30 August 2019

Visualising Architecture: Neo4j vs. Module Dependencies

Last year I wrote about some work I did for a client using NATURAL (an application development and deployment environment using a proprietary language), for example using NATstyle, adding custom rules and creating custom reports. Today I will share some things I used to visualise the architecture. Usually I want to get the bigger picture of the architecture before I change it.

Industrial LegacyDependencies are killing us
Let's start with some context: This is Banking with some serious legacy: Groups of "solutions" are bundled together as "domains". Each solution contains 5.000 to 10.000 modules (files), which are either top level applications (executable modules) or subroutines (internal modules). Some modules call code of other solutions. There are some system "libraries" which bundle commonly used modules similar to solutions. A recent cross check lists more than 160.000 calls crossing solution boundaries. Nobody knows which modules outside of one's own solution are calling in and changes are difficult because all APIs are potentially public. As usual - dependencies are killing us.

Graph Database
To get an idea what was going on, I wanted to visualize the dependencies. If the data could be converted and imported into standard tools, things would be easier. But there were way too many data points. I needed a database, a graph database, which should be able to deal with hundreds of thousand of nodes, i.e. the modules, and their edges, i.e. the directed dependencies (call or include).

Extract, Transform, Load (ETL)
While ETL is a concept from data warehousing, we exactly needed to "copy data from one or more sources into a destination system which represented the data differently from the source(s) or in a different context than the source(s)." The first step was to extract the relevant information, i.e. the call site modules, destination modules together with more architectural information like "solution" and "domain". I got this data as CSV from a system administrator. The data needed to be transformed into a format which could be easily loaded. Use your favourite scripting language or some sed&awk-fu. I used a little Ruby script,
ZipFile.new("CrossReference.zip").
  read('CrossReference.csv').
  split(/\n/).
  map { |line| line.chomp }.
  map { |csv_line| csv_line.split(/;\s*/, 9) }.
  map { |values| values[0..7] }. # drop irrelevant columns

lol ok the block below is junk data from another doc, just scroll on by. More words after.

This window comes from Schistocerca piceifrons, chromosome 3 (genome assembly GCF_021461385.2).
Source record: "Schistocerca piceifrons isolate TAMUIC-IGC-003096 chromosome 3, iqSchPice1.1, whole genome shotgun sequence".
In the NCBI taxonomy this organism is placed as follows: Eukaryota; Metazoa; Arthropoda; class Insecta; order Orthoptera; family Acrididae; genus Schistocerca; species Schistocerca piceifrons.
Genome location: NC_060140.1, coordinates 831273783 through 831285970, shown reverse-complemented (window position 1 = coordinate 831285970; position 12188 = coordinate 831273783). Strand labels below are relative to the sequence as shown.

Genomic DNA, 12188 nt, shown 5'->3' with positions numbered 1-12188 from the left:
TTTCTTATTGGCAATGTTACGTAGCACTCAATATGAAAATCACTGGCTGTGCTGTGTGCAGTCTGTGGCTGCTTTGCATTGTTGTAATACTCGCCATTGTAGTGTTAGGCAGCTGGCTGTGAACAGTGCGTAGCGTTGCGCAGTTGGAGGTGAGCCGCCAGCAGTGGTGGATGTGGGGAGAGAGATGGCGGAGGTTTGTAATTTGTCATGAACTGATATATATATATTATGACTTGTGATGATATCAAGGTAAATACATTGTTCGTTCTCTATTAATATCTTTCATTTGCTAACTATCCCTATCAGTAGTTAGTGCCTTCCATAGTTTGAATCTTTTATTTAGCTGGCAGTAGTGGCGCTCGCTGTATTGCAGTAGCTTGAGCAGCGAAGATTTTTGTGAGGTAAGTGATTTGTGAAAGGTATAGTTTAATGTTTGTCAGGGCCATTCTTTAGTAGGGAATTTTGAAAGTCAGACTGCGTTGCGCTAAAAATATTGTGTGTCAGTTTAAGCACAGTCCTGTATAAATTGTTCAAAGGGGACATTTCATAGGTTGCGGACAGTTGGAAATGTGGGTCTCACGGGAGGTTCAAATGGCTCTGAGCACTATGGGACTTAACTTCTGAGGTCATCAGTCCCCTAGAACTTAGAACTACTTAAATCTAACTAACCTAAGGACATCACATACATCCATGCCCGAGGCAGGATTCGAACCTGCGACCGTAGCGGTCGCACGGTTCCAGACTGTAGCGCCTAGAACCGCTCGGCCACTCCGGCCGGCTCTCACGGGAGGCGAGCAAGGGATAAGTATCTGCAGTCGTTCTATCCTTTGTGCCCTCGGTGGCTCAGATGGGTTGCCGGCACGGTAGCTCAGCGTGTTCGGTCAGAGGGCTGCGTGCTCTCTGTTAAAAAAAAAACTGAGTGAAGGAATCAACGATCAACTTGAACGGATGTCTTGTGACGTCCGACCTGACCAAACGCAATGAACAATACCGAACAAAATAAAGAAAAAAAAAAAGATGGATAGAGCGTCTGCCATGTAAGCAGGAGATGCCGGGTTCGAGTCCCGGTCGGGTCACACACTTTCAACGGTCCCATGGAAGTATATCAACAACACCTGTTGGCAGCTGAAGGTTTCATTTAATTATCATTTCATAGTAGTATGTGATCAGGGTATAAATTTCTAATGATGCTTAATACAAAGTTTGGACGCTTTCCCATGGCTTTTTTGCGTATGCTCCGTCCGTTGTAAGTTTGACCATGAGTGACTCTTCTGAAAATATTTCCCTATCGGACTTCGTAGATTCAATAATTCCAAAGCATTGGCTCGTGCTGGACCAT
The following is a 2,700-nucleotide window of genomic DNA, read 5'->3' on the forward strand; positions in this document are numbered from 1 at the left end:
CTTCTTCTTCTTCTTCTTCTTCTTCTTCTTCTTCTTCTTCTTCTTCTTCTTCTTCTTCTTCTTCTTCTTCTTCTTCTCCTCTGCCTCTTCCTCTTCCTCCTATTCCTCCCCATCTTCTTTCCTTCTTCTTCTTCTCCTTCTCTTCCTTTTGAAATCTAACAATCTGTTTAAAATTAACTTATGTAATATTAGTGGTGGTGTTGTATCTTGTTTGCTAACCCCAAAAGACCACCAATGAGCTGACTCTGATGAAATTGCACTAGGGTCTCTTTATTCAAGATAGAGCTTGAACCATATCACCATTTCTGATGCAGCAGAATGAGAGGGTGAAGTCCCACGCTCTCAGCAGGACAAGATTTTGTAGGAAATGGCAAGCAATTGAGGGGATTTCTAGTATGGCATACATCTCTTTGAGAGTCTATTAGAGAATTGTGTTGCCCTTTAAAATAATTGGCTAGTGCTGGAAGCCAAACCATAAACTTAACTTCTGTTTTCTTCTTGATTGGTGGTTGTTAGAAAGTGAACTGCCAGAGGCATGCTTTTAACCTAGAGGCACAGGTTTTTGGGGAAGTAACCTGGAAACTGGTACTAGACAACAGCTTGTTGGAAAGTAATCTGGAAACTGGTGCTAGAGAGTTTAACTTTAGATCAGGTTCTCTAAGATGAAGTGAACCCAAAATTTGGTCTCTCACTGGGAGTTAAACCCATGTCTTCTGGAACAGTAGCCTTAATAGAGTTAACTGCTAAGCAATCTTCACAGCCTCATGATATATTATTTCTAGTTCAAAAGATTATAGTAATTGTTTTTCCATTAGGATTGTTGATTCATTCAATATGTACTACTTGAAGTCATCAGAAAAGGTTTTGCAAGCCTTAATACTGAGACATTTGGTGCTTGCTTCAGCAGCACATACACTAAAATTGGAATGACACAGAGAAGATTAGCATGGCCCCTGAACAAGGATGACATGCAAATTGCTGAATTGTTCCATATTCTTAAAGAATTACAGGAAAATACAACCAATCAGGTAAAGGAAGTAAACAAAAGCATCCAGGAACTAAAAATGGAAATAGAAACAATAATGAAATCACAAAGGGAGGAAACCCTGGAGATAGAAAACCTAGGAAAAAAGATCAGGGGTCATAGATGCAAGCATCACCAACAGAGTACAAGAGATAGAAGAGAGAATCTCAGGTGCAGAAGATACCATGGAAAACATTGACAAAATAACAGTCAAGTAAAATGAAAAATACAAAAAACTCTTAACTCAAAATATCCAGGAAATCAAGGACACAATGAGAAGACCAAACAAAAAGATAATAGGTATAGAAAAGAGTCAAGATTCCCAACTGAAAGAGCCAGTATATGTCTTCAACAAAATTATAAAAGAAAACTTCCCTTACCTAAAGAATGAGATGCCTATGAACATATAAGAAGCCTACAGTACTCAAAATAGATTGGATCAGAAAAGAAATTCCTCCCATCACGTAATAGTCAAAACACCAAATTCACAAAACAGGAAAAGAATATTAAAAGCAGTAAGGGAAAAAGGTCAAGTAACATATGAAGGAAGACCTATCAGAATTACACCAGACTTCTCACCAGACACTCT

map { |values| values.join(',') }. # use default field terminator ,
  each { |line| puts line }
to uncompress the file, drop irrelevant data and replace the column separator.

Loading into Neo4j
Neo4j is a well known Graph Platform with a large community. I had never used it and this was the perfect excuse to start playing with it ;-) It took me around three hours to understand the basics and load the data into a prototype. It was easier than I thought. I followed Neo4j's Tutorial on Importing Relational Data. With some warning: I had no idea how to use Neo4j. Likely I used it wrongly and this is not a good example.
CREATE CONSTRAINT ON (m:Module) ASSERT m.name IS UNIQUE;
CREATE INDEX ON :Module(solution);
CREATE INDEX ON :Module(domain);

// left column
USING PERIODIC COMMIT
LOAD CSV WITH HEADERS FROM "file:///references.csv" AS row
MERGE (ms:Module {name:row.source_module})
ON CREATE SET ms.domain = row.source_domain, ms.solution = row.source_solution

// right column
USING PERIODIC COMMIT
LOAD CSV WITH HEADERS FROM "file:///references.csv" AS row
MERGE (mt:Module {name:row.target_module})
ON CREATE SET mt.domain = row.target_domain, mt.solution = row.target_solution

// relation
USING PERIODIC COMMIT
LOAD CSV WITH HEADERS FROM "file:///references.csv" AS row
MATCH (ms:Module {name:row.source_module})
MATCH (mt:Module {name:row.target_module})
MERGE (ms)-[r:CALLS]->(mt)
ON CREATE SET r.count = toInt(1);
This was my Cypher script. Cypher is Neo4j's declarative query language used for querying and updating of the graph. I loaded the list of references and created all source modules and then all target modules. Then I loaded the references again adding the relation between source and target modules. Sure, loading the huge CSV three times was wasteful, but it did the job. Remember, I had no idea what I was doing ;-)

Querying and Visualising
Cypher is a query language. For example, which modules had most cross solution dependencies? The query MATCH (mf:Module)-[c:CALLS]->() RETURN mf.name, count(distinct c) as outgoing ORDER BY outgoing DESC LIMIT 25 returned
YYI19N00 36
YXI19N00 36
YRWBAN01 34
XGHLEP10 34
YWI19N00 32
XCNBMK40 31
and so on. (By the way, I just loved the names. Modules in NATURAL can only be named using eight characters. Such fun, isn't it.) Now it got interesting. While usually visualisation is the main issue, with Neo4j it was a no-brainer. The Neo4J Browser comes out of the box, runs Cypher queries and displays the results neatly. For example, here are the 36 (external) dependencies of module YYI19N00:

Called by module YYI19N00
As I said, the whole thing was a prototype. It got me started. For an in-depth analysis I would need to traverse the graph interactively or scripted like a Jupyter notebook. In addition, there are several visual tools for Neo4J to make sense of and see how the data is connected - exactly what I would want to know about the dependencies.

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